Sweet dreams: Check the mattress tag; if a mattress is more than eight years old, it has accumulated dust, dust mites and sweat that can make it practically double in weight. Avoid the hassle of moving it and arrange to get a new one delivered to your new home. If the mattress is still in its prime, use a mattress protector to transport it safely to the new home.

Green thumb: Transport plants delicately by using a Christmas tree bag to keep all of the appendages safe and prevent snapping.

Survival kit:
Make life easier when arriving at the new home by packing an easily accessible overnight bag with clothes and necessary toiletries. Don't forget to include first day essentials, such as a box cutter, paper towels, trash bags and power strips.

Source: Homes.com

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Report Highlights Data Trends in Home Improvement

August 5, 2014 3:09 am

Preparing to buy or sell a home? Porch.com recently released a report that surveys over a half million home improvement projects, sharing the most popular online searches for home improvement professionals.

When asked which home improvement professionals they were most likely to search online before selling a home, 19 percent of homeowners searched for a general contractor in an effort to take care of projects before they list the home on the market.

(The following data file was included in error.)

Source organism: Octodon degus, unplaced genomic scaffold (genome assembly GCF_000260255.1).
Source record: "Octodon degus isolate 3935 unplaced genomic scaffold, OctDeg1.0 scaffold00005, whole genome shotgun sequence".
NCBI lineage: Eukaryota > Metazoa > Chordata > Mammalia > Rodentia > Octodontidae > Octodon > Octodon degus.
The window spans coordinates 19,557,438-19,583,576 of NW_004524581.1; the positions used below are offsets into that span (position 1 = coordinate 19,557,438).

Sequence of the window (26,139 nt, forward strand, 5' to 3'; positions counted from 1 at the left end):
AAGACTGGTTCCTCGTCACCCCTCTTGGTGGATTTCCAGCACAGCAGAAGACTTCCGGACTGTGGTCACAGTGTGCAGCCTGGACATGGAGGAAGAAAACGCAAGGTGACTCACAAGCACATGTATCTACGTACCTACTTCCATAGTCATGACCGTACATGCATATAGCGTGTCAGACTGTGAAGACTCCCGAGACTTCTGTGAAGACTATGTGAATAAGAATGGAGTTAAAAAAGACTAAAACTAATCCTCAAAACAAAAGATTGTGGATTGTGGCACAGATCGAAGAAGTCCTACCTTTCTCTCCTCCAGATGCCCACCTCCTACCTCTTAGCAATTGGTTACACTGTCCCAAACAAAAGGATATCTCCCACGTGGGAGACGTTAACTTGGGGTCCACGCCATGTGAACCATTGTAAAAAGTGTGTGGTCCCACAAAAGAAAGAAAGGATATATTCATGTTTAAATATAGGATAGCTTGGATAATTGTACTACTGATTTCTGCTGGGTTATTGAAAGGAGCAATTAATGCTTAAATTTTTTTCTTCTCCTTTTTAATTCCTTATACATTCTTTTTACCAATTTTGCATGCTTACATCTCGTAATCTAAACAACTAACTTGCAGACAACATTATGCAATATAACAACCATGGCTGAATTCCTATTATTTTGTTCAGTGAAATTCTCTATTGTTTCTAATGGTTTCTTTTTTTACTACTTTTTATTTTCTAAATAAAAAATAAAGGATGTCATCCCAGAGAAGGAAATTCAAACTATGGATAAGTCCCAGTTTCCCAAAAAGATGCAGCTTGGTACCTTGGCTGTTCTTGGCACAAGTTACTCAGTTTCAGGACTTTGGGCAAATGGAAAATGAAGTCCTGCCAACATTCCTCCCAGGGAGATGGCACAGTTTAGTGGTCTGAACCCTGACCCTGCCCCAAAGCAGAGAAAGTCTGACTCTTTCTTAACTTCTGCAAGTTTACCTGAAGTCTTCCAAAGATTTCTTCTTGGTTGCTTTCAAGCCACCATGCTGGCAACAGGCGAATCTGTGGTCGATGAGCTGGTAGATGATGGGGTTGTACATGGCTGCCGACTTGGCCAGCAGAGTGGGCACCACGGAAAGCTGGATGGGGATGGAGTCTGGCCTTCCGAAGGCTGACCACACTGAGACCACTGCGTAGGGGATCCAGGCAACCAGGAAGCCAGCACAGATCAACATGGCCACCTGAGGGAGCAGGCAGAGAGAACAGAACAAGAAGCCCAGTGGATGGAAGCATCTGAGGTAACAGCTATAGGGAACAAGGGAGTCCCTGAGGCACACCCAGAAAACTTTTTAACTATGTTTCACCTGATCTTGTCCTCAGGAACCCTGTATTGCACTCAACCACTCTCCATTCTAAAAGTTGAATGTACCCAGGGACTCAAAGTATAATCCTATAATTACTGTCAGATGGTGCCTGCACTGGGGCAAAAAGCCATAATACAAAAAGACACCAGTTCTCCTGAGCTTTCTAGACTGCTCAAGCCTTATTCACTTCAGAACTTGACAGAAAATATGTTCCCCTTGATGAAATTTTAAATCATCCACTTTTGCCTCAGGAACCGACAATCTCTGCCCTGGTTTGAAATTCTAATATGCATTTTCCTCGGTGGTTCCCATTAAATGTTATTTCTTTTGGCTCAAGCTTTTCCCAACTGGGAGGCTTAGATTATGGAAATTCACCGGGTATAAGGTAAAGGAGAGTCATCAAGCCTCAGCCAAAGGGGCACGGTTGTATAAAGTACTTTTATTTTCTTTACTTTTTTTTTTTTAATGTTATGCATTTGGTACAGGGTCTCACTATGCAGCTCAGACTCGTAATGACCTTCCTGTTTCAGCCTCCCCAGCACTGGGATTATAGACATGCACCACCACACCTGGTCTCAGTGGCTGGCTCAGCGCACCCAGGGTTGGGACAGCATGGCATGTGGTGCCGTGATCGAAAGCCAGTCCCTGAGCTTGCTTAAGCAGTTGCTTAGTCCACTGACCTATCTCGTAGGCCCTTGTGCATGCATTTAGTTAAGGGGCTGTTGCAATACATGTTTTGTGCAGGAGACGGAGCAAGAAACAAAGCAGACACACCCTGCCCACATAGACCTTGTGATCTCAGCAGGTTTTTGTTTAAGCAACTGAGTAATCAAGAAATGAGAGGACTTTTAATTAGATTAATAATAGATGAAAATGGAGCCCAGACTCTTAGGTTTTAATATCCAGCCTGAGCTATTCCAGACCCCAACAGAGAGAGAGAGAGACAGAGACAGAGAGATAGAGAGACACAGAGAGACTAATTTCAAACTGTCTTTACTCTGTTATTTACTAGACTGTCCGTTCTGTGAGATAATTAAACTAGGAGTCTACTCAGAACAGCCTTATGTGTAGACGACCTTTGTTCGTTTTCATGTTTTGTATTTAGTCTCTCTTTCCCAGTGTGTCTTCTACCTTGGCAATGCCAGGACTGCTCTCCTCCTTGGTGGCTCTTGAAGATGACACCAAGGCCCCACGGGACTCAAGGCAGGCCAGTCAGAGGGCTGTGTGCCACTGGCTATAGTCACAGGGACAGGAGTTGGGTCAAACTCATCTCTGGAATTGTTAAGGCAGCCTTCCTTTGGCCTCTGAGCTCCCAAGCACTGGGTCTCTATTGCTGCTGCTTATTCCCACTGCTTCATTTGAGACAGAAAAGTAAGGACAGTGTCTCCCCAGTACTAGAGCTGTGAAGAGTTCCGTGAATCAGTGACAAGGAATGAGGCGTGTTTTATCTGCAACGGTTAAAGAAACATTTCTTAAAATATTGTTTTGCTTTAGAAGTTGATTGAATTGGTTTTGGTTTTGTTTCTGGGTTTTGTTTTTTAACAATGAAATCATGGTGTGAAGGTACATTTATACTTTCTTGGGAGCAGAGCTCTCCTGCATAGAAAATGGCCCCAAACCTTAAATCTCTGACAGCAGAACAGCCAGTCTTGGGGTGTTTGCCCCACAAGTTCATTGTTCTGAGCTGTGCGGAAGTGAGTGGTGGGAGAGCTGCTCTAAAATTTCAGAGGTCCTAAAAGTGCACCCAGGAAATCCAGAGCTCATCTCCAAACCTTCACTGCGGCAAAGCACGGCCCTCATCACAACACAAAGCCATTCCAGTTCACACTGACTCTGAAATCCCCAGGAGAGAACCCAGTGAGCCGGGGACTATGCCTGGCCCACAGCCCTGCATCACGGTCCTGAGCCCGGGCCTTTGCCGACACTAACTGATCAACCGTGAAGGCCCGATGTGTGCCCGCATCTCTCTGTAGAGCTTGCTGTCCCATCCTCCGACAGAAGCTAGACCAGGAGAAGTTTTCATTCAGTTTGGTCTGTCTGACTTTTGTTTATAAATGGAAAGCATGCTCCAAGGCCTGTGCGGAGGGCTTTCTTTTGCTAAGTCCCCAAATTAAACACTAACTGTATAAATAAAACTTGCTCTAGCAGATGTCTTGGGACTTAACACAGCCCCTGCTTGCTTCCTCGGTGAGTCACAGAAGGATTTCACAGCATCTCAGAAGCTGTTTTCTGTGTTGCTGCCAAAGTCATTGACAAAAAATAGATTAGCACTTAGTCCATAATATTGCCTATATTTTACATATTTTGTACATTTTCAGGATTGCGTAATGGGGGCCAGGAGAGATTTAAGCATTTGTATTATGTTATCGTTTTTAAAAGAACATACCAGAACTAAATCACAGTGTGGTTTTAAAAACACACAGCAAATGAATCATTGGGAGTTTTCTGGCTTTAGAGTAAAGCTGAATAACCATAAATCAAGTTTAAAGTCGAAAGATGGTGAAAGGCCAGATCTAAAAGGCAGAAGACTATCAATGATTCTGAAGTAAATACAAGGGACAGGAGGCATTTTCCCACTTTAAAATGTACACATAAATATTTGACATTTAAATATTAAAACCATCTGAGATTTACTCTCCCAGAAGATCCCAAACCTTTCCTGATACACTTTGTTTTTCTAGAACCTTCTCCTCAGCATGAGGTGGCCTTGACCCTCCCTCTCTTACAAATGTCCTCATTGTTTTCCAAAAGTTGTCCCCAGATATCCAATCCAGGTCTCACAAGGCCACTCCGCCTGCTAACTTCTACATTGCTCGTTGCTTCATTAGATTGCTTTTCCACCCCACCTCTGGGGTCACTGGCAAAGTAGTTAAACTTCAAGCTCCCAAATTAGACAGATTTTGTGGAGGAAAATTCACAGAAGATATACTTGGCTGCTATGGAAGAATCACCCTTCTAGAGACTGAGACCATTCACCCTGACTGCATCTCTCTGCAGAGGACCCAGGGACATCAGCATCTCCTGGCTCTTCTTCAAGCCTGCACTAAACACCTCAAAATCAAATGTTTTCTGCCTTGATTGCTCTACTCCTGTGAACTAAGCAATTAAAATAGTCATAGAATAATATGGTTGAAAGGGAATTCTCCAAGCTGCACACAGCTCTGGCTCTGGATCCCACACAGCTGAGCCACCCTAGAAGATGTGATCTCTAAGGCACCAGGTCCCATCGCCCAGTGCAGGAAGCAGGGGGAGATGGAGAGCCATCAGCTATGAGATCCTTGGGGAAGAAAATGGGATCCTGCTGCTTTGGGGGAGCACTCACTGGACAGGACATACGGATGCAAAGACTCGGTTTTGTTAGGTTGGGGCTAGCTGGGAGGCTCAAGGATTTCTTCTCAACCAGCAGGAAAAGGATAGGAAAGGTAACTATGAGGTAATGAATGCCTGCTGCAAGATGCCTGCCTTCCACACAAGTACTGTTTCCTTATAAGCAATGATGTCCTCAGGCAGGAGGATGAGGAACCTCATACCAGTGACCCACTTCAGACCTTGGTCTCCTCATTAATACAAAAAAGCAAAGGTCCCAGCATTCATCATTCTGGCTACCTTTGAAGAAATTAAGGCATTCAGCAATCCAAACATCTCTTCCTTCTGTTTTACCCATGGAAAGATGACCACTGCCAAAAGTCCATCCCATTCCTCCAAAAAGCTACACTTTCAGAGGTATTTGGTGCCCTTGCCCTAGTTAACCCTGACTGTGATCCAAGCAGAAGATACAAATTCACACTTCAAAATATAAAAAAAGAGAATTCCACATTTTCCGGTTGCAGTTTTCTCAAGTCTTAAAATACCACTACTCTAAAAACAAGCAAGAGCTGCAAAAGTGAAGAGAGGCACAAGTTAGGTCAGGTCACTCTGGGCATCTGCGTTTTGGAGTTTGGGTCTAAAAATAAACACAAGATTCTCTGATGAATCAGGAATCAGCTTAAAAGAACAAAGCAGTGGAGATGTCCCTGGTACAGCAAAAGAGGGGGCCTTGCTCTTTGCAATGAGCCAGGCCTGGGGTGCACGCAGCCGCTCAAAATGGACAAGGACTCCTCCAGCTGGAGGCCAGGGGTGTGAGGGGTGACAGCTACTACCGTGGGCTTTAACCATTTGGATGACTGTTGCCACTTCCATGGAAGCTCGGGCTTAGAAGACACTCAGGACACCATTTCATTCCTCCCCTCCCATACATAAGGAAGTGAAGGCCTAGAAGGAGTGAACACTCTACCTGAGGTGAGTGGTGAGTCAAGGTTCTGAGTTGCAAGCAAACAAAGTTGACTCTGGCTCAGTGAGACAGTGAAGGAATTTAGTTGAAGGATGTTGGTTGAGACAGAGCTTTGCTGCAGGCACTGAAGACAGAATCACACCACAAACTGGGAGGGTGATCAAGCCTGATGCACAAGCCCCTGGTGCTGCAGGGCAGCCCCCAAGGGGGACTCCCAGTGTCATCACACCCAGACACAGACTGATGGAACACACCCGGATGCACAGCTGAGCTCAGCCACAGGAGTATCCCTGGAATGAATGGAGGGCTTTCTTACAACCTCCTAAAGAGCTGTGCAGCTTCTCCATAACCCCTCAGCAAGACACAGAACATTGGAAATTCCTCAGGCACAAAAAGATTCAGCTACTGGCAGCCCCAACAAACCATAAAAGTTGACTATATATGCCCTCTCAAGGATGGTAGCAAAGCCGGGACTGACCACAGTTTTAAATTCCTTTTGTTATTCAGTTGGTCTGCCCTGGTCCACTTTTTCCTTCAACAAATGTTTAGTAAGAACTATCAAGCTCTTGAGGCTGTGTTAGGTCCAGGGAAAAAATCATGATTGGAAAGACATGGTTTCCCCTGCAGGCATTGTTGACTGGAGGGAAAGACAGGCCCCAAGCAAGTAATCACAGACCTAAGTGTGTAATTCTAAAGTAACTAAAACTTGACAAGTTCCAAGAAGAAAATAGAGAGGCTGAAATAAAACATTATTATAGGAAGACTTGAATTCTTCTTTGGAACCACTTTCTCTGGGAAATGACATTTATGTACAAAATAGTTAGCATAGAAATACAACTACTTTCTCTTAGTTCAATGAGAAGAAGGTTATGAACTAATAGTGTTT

Seventeen percent were more likely to search for an electrician, and 15 percent would call upon an HVAC professional. Handymen and plumbers rounded out the remaining percentages; 14 and 13 percent, respectively.

When asked which home improvement professionals were most likely searched for after buying a home, 41 percent searched for a painter. This reflects the continuing trend of new homeowners seeking to immediately tackle painting projects, both exterior and interior. Four percent searched for a home inspector, three percent an appliance installer, and two percent a roofer.

Based on survey responses, painting is the number one priority for many homeowners nationwide. In the South, painting was found to be 26 percent higher than the national average of searches, due to a generally warm and dry climate. In contrast, homeowners in the Midwest searched for landscapers. Homeowners in the Northeast were most likely to search for tree contractors.

Source: Porch.com

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Expert Tips for Laundry Machine Maintenance

August 4, 2014 2:57 am

Owning a washing machine and dryer can be a major convenience when it comes time to do laundry, but without regular maintenance, your machines may not be cleaning as efficiently or as thoroughly as you might think. Take these simple steps to get the most out of your washing machine and dryer.